John Alden’s Choice (Southampton, 1920)


John Alden's Choice Pageant (American soldiers), Southampton (1920)
John Alden's Choice Pageant (Britannia and America), Southampton (1920).
John Alden's Choice Pageant (cast 2), Southampton (1920)
25. John Alden's Choice Pageant (cast signatures), Southampton (1920)
25. John Alden's Choice Pageant (cast), Southampton (1920)
25. John Alden's Choice Pageant (single Pilgrim), Southampton (1920).
25. John Alden's Choice Pageant (stage), Southampton (1920) - copyright Southampton City Archives.

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Written by Canon Leville Lovett and his daughter Myra, ‘John Alden’s Choice’ was the crowning glory of Southampton’s 1920 celebrations for the 300th anniversary of the sailing of the Mayflower. Staged four times by a large cast of 444 amateur performers, it took place right on the West Quay in front of the 1913 Pilgrim Father’s Memorial, and up to 700 people at a time could see a performance. In many ways the pageant diverged from the local chronological approach that most historical re-enactments in Britain took at this time. A lot of the action was set in the United States, part of the story was a vision of the future from a contemporary character, and the production mixed comical farce with serious topics like slavery, racism and war.

The pageant began with a prologue that exhorted the audience to imagine the Mayflower on its way out to sea, since it carried ‘Alden, of our Town’ – a man who saw ‘within a vision clear… what should be’. The first Act went back to the town quay in 1620, and depicted the bustling docks. Plenty of drama and humour were apparent – from a fleeing French Huguenot being found in a barrel to John Alden himself being put in the stocks by the town beadle. The Pilgrims, preparing to leave the port, came across Alden and – thinking he had been imprisoned because of religious intolerance – invite him to join them for ‘the freedom of the Americas’. To help Alden make his ‘choice’, a mysterious gypsy appeared and showed him visions from the American future: in 1621, John Carver meeting the ‘Red Indians’ and informing them that William Bradford will be their ‘chief’, before Massasoit, the Wampanoag leader, declared peace between the two peoples; in 1773, the Boston Tea Party and the beginnings of the breaking away of New England from Britain; in 1789, George Washington giving a speech during the American Revolutionary War; and, in 1863, Abraham Lincoln giving the Gettysburg Address against the backdrop of arguments about the morality of slavery (with local people playing slaves in blackface).

Finally, the gypsy showed Alden an allegorical vision of the First World War, with the ‘Spirit of America’ declaring:

'Far across the sea I heard faint voices calling, and they waked old longings, old forgotten memories, old ties of blood, and friendships of the past, and I remembered I was born of England, born of the men who sailed from this far port… all the long past, and love, and the close tie which bound us once together, turned me and came again whence sailed the Mayflower.'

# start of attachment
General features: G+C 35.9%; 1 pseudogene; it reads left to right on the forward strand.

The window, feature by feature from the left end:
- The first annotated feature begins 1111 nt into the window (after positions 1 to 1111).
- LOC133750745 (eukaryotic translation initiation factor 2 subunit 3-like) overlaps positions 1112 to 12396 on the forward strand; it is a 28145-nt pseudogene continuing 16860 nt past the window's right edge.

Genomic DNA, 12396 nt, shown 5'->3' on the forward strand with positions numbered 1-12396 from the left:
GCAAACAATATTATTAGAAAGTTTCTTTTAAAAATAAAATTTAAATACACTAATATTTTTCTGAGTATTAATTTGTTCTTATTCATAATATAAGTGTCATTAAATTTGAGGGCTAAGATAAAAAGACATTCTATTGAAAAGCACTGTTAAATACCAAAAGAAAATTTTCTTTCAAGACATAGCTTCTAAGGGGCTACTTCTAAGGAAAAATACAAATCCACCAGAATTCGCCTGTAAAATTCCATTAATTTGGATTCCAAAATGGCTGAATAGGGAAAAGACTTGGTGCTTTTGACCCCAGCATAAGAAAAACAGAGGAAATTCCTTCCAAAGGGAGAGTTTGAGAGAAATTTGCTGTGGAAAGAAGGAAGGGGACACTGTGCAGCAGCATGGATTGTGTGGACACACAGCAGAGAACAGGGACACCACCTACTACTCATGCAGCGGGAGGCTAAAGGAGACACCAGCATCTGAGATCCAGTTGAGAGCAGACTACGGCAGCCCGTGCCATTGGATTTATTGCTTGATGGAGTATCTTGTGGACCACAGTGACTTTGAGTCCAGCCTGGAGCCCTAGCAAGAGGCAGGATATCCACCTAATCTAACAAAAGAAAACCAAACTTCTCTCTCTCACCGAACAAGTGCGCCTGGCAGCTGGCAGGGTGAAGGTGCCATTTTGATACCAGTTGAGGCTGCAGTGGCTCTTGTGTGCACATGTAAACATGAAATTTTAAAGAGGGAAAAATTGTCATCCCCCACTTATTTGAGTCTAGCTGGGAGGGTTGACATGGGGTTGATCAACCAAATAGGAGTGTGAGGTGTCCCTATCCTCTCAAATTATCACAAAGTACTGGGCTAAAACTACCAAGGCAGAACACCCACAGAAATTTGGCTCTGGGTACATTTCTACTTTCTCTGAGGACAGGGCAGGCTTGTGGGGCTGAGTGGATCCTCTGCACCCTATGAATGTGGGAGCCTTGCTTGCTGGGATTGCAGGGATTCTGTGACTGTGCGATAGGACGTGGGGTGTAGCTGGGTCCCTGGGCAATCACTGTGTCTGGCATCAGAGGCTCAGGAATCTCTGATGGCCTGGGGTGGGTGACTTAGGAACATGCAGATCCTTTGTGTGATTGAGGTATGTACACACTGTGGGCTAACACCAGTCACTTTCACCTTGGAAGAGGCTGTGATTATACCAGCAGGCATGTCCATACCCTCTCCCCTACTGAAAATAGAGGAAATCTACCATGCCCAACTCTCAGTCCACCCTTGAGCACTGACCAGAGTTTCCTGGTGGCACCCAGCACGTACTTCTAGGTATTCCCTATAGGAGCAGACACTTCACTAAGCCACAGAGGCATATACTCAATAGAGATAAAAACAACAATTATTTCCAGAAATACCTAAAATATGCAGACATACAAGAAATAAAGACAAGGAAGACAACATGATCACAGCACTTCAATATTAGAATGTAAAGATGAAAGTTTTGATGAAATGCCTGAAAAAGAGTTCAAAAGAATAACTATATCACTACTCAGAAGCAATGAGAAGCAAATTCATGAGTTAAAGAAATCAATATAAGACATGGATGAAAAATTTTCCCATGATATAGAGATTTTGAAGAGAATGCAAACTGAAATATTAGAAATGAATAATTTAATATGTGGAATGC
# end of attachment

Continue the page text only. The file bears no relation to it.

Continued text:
The ‘Spirit of Britannia’ welcomed America, and declared ‘daughter, in losing I gain a mighty friend, we now together will drive and bind and break a bitter foe.’ Auld Lang Syne was then sung as soldiers, British and American, crossed the stage.

After each of these visions, Alden – back in 1620 – was asked whether he would leave his home country for the New World. It was only when he saw that the journey of the Pilgrim Fathers would lead to Allied victory in 1918 that he finally decided to leave Southampton.

Many Americans – like J. Butler Wright, the Counsellor of the American Embassy and General C.H. Sherill - came to watch the opening performance, and the town and port were bedecked with American flags. Local press declared it ‘good pageantry’ for its idealism and inspiration, and, overall, ‘a great success.’ In dramatic form, and against the backdrop of the recent World War and ongoing return to peacetime, the pageant was a clear expression of an Anglo-American shared outlook. At the same time, it was an opportunity for Southampton to connect itself to these momentous geo-political shifts by reminding spectators that the town had not just a wartime link to the United States but a historic one too.

John Alden's Choice was by far the biggest part of the commemoration in Southampton, but there were lots of other smaller events too. Some of these were for the civic elite - like a public luncheon for 400 people in the Pier Pavilion, with speeches by 'distinguished Americans' and others. Others were far more accessible to the population - like a Grand Water Carnival and associated aquatic sports (swimming races, diving exhibitions, mop fights, and a water polo match).


For more on this pageant, see Angela Bartie, Linda Fleming, Mark Freeman, Tom Hulme, Alex Hutton, Paul Readman, ‘John Alden’s Choice’, The Redress of the Past,


Sources: John Alden’s Choice (book of words). D/K 16, Southampton City Archives.

Members of the cast of the 1920 Mayflower Tercentenary Pageant [Large framed photo]. P236/2.

Album of photographs of players and scenes from the play John Alden's Choice at the 1920 Mayflower Celebrations. P.236/3 (L).